dfp_header_hidden_string

Get our free email newsletter with just one click

Location of Shakespeare’s London home revealed

Theatre historian Geoffrey Marsh outside St Helen's in Bishopsgate Theatre historian Geoffrey Marsh, who made the discovery, outside St Helen's in Bishopsgate
by -

New research claims to have identified the location of Shakespeare’s London home.

Theatre historian Geoffrey Marsh, who is also director of the theatre and performance department at the V&A, made the discovery through cross referencing various records from the time.

He has found Shakespeare’s London residency was part of a cluster of properties overlooking the churchyard of St Helen’s church in Bishopsgate.

Marsh was able to pinpoint the location by looking at records belonging to the Company of Leathersellers, which owned a large part of the parish.

He identified that, among the records of tenants were John Prymme and John Robinson the Younger, who appear above Shakespeare’s name in a 1598 tax record. Marsh believes the individuals were listed in order of the location of their homes, and that – using this theory – Shakespeare occupied an “adjacent property” or sublet rooms in the cluster of properties that overlooked the churchyard of St Helen’s.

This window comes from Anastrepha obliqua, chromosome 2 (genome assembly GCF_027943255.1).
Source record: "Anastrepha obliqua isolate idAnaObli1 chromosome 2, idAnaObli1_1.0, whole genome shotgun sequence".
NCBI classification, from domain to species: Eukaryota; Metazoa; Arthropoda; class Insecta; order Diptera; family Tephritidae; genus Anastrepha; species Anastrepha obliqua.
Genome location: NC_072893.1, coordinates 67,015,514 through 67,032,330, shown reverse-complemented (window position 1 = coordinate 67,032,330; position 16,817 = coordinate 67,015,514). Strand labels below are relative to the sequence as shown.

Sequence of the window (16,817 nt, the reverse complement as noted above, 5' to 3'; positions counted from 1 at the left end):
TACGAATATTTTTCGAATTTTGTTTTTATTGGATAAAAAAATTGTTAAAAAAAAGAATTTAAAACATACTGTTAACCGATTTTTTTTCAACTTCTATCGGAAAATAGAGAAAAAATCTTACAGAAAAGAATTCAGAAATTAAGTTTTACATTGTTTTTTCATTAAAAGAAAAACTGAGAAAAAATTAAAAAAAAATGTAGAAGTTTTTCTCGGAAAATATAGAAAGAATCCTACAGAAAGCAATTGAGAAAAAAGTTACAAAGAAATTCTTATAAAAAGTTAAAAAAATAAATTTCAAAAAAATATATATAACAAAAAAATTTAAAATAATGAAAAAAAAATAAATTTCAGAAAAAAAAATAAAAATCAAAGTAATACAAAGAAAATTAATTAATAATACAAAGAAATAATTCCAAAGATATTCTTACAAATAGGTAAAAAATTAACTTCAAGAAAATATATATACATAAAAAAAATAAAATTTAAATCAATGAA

Marsh said: “The place where Shakespeare lived in London gives us a more profound understanding of the inspirations for his work and life. Within a few years of migrating to London from Stratford, he was living in one of the wealthiest parishes in the city, alongside powerful public figures, wealthy international merchants, society doctors and expert musicians.”

He added: “The merchants had connections across Europe and the doctors were linked to the latest progressive thinking in universities in Italy and Germany. Living in what was one of the power locales of London would have also enhanced Shakespeare’s status as he developed his career, sought a family coat of arms and planned to buy an impressive and expensive house in Stratford.”

Record rainfall delays reopening of New Place, Shakespeare’s Stratford home

We need your help…

When you subscribe to The Stage, you’re investing in our journalism. And our journalism is invested in supporting theatre and the performing arts.

The Stage is a family business, operated by the same family since we were founded in 1880. We do not receive government funding. We are not owned by a large corporation. Our editorial is not dictated by ticket sales.

We are fully independent, but this means we rely on revenue from readers to survive.

Help us continue to report on great work across the UK, champion new talent and keep up our investigative journalism that holds the powerful to account. Your subscription helps ensure our journalism can continue.

loading...
^